Feature Detection using KAZE and Harris Detectors for Ear Biometrics

DOI : 10.17577/IJERTV9IS120050

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Feature Detection using KAZE and Harris Detectors for Ear Biometrics

Mrunmayi Sunil Sawant

Department of Electronics and Telecommunication V.E.S.I.T

Chandan Singh Rawat

Associate Professor, Department of Electronics and Telecommunication V.E.S.I.T

AbstractThe importance of human ear as a suitable biometric feature for human identification was contrived a long time ago. There are significant proofs that demonstrate that human ear alone can be utilized as a biometric trait because it overcomes the constraints of other biometric traits. Human ear can also be used in integrated manner with some other biometric features like fingerprint, iris for a better performing biometric system known as multi-modal biometric technique. Accuracy of a featured oriented image classification system is mainly depended on feature detector extractor used. Therefore, choosing an efficient feature detector is of utmost importance. This paper proposes feature detection using KAZE (blobs) and Harris (corners) algorithms.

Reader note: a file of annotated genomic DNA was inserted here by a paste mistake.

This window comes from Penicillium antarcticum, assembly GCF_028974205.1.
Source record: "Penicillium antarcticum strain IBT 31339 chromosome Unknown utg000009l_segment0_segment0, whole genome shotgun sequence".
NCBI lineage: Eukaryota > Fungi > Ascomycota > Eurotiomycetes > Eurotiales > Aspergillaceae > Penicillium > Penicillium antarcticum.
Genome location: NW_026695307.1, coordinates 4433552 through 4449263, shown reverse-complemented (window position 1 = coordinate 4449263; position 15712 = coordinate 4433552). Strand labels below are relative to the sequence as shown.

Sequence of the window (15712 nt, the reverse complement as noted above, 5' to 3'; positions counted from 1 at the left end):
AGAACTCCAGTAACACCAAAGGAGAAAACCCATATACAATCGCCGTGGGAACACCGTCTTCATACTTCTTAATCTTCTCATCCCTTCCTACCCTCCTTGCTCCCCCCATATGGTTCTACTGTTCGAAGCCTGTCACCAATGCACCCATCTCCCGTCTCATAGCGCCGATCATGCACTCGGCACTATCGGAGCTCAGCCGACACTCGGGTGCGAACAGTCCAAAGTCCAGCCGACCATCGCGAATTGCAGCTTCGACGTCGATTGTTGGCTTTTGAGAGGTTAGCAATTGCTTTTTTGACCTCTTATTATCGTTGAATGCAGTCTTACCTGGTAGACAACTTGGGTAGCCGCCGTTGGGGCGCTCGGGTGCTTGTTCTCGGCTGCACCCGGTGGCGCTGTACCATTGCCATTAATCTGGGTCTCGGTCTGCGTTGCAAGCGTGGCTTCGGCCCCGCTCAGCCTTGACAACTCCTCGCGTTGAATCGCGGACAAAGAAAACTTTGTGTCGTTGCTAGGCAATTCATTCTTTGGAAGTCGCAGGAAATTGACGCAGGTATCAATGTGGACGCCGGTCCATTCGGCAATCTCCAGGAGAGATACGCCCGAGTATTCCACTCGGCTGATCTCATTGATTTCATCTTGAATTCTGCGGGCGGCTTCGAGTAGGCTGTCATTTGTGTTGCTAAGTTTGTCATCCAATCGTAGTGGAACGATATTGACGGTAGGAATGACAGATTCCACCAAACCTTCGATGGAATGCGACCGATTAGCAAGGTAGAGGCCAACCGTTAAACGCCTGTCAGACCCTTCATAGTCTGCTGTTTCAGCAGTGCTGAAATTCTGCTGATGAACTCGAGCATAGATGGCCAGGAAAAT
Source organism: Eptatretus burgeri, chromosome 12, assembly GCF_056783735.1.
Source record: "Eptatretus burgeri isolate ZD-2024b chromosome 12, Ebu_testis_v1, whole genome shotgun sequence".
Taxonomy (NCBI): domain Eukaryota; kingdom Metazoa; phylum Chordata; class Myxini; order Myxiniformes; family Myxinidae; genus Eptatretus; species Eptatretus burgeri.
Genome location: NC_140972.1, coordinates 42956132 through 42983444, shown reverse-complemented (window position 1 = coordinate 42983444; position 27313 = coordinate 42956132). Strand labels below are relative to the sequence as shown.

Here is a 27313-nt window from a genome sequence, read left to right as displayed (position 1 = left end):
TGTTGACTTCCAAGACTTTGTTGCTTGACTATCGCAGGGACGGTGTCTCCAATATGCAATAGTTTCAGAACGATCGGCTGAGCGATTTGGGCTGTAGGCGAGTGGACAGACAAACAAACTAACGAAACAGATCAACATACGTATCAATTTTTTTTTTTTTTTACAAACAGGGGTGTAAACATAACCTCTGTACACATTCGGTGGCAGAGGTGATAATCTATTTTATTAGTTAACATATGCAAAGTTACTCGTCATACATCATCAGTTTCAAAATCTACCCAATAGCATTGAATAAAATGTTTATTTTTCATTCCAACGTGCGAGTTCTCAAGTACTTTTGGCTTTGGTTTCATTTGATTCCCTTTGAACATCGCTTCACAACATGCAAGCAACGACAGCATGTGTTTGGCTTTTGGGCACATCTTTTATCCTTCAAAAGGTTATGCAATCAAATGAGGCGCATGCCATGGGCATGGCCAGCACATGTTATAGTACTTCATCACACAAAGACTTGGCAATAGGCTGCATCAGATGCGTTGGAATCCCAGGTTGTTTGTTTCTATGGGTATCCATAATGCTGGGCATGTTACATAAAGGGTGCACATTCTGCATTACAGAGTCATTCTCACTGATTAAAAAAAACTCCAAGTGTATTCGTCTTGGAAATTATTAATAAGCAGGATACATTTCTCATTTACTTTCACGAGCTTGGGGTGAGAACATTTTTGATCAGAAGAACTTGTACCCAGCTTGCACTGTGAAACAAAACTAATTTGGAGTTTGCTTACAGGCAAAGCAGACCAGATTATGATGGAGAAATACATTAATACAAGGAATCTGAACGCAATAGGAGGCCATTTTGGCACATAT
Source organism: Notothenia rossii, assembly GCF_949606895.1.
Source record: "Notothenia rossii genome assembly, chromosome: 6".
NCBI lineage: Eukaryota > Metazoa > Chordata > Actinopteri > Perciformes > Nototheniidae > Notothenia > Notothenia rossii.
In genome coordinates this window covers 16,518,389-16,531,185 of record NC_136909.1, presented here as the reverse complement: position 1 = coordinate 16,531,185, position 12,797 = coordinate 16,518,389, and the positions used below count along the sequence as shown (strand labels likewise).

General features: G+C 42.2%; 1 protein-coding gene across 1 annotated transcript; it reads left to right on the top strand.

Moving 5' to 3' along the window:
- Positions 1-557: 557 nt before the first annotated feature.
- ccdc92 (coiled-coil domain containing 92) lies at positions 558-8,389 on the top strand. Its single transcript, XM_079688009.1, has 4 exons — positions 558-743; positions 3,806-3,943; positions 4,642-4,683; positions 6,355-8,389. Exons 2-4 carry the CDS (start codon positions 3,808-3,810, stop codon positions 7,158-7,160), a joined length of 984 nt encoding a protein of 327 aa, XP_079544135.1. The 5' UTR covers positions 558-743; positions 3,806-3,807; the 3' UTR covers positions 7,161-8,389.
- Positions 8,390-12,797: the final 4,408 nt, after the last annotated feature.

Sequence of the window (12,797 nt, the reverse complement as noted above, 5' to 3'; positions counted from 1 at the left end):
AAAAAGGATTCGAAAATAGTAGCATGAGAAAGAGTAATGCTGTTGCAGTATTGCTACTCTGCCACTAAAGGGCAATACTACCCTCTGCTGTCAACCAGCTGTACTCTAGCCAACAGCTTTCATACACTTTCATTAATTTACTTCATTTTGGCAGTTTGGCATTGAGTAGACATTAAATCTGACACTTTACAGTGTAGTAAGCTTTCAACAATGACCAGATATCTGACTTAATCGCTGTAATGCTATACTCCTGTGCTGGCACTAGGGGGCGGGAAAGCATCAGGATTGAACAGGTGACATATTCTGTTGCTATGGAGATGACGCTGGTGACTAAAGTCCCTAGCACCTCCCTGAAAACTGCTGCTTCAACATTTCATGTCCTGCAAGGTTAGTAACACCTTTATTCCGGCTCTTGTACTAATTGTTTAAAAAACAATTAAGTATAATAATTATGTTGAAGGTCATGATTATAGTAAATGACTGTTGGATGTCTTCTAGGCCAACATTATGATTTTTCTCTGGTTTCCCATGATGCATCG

KeywordsBiometrics, identification, KAZE, Harris, feature detection, matching